Continuing on from Extended Data Fig. 3, results from a single model run are shown vertically in each column, with melt-out points set to 60% and 80% of melting (left panels), and to 80% and 95% of melting (right panels). a, b, Misfit to data averages for scenarios illustrated in Extended Data Fig. 3e, f. c, d, Selected model fit to Réunion μ142Nd–ε143Nd data. e, f, Same model as in panels c, d, with fit to Réunion ε143Nd–ε176Hf (ref. 8) data. Best-fit models return slightly earlier differentiation ages compared with deeper-mantle models (Extended Data Figs 3, 5 and 7) and require a lower degree of differentiation than does melting occurring at lowest mantle pressures (Extended Data Figs 7, 8). Differentiation at these relatively low pressures produces the steepest negative correlations between ε176Hf and ε143Nd compared with differentiation at higher pressures. Correlations between μ142Nd and ε143Nd appear to be shallow at the scales presented in panels c and d; however, they reflect the small x-axis scale that best represents the distribution of Réunion data. Réunion Nd-isotope data in panels c and d can be found in Supplementary Table 1 or in Source Data. Source data

Extended Data Figure 5 Isotope-evolution model for differentiation occurring under pressures representative of the modern mid-lower mantle.

At these pressures (36–60 GPa; ref. 26), bridgmanite is the liquidus phase and Ca-perovskite melts out before ferropericlase. Left panels: 60% (Ca-Pv) and 85% (Fp) melt-out points; right panels: 80% (Ca-Pv) and 95% (Fp) melt-out points. a, b, Mantle and melt modes. c, d, Changes in Sm/Nd and Lu/Hf through accumulated fractional melting. e, f, Best-fit differentiation ages and melting degrees for given bulk-Earth μ142Nd and Sm/Nd values, given as moving averages around a 1 p.p.m. window. A relatively constant melting degree (71–77%) is predicted over a range of bulk Earth μ142Nd values and differentiation ages when Ca-perovskite and ferropericlase are consumed late during melting (panel f), making these model conditions the most adaptable to possible conditions of Hadean mantle domain formation. Source data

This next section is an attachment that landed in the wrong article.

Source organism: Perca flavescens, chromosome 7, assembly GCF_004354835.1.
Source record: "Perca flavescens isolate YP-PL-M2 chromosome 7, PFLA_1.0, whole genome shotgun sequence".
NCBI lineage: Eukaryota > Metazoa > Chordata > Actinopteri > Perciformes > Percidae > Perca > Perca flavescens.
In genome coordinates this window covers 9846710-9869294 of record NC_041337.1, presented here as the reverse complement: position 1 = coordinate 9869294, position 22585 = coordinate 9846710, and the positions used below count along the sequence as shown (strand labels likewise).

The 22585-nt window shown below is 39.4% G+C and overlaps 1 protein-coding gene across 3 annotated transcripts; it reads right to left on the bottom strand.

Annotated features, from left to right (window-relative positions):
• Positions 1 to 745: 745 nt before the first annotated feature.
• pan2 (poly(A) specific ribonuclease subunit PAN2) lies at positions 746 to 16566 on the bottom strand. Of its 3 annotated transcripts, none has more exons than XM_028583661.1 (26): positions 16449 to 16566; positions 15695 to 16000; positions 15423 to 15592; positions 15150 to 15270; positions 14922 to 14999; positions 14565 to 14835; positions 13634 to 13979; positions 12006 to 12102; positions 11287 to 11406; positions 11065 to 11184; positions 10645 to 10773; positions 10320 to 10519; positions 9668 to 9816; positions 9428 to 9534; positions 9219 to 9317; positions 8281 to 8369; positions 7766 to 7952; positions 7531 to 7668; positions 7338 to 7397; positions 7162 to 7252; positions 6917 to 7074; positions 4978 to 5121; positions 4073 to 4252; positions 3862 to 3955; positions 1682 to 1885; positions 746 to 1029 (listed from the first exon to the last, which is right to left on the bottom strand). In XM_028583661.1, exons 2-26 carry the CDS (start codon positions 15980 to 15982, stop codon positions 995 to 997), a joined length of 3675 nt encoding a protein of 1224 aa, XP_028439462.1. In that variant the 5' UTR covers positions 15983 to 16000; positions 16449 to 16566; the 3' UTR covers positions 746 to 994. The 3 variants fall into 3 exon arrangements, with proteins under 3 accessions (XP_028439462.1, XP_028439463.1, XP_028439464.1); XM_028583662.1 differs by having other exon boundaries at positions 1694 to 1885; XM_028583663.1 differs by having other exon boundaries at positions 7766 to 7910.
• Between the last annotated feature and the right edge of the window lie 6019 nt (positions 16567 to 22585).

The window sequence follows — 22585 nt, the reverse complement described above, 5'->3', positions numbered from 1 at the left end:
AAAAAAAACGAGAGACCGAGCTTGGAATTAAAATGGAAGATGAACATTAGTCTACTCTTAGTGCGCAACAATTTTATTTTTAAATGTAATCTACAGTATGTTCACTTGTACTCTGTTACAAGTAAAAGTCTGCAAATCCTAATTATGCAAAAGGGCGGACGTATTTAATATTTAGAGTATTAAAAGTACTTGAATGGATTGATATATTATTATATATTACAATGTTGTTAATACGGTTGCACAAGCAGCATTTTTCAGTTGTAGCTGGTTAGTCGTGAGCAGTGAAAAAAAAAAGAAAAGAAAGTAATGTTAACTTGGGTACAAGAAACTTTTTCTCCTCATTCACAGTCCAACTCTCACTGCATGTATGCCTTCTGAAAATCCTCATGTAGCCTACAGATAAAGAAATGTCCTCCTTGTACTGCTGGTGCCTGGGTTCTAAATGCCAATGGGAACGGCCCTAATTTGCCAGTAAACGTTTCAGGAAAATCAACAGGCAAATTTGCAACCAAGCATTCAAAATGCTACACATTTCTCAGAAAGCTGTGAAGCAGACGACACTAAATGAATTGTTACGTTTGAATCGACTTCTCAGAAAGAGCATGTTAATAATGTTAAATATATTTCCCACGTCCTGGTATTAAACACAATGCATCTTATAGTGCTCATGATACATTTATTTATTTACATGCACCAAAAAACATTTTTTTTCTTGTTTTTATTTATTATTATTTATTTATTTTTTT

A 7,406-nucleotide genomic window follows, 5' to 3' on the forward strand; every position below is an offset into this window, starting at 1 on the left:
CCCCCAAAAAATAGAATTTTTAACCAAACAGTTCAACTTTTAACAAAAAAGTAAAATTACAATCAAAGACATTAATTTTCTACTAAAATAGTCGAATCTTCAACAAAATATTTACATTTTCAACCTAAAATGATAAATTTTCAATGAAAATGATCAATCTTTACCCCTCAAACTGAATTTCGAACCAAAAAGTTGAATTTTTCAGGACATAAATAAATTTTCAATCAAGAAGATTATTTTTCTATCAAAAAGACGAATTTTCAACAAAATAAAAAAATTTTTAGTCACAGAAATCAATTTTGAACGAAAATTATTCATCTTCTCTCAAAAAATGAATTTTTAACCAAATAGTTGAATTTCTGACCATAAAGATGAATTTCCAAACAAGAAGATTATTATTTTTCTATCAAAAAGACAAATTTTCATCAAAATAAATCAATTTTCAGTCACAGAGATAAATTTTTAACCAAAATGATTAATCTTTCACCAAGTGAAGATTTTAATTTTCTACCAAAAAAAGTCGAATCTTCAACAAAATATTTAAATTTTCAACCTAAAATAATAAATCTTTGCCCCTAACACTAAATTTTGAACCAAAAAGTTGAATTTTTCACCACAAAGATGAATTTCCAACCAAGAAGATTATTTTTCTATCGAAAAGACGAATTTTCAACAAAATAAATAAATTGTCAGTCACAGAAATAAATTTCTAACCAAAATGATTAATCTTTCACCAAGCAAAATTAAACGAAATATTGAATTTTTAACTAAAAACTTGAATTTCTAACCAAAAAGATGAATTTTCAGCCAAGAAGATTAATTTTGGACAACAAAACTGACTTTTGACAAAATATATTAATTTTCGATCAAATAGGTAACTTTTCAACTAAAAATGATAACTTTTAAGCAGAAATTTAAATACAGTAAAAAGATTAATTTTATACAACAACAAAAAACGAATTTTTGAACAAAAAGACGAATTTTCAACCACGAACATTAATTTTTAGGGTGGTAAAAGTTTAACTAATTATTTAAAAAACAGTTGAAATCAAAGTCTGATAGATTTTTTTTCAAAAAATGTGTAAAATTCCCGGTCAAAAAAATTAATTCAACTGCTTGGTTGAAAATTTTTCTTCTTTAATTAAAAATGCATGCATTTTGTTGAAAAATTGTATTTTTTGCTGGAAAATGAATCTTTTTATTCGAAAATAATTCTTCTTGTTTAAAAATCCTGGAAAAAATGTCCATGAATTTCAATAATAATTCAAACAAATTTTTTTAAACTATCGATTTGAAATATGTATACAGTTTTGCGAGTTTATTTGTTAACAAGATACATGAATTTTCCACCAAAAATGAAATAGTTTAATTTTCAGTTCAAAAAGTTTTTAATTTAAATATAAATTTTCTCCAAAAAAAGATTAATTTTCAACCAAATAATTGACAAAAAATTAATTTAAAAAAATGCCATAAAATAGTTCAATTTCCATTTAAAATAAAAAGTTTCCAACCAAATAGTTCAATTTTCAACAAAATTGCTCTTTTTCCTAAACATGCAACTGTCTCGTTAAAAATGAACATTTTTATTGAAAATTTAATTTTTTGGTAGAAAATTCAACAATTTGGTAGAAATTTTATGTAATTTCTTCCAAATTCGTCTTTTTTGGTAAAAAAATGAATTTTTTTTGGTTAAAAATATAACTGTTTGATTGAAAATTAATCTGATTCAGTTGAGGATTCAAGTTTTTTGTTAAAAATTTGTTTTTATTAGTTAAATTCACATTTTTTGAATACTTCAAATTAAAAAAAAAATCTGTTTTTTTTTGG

Extended Data Figure 6 Isotope-evolution model for differentiation occurring under pressures representative of the modern mid-lower mantle.

Continuing on from Extended Data Fig. 5, left panels: 60% and 85% melt-out points; right panels: 80% and 95% melt-out points. a, b, Misfit to data averages for scenarios illustrated in Extended Data Fig. 5e, f. c, d, Selected model fit to Réunion μ142Nd–ε143Nd data. e, f, Same model as in panels c, d, with fit to ε143Nd–ε176Hf (ref. 8) data. Somewhat later preferred differentiation times (around 4.40 Gyr ago) produce slightly shallower ε176Hf–ε143Nd correlations compared with those observed in Extended Data Figs 3 and 4, and required contributions from the EER (c, d) are less than for other pressure conditions (Extended Data Figs 3, 4 and Extended Data Figs 7, 8) Correlations between μ142Nd and ε143Nd appear shallow at the scales presented in panels c and d; however, they reflect the small x-axis scale that best represents the distribution of Réunion data. Réunion Nd isotope data in panels c and d can be found in Supplementary Table 1 and in the Source Data. Source data

Extended Data Figure 7 Isotope-evolution model for differentiation occurring under pressures representative of the modern lowest mantle.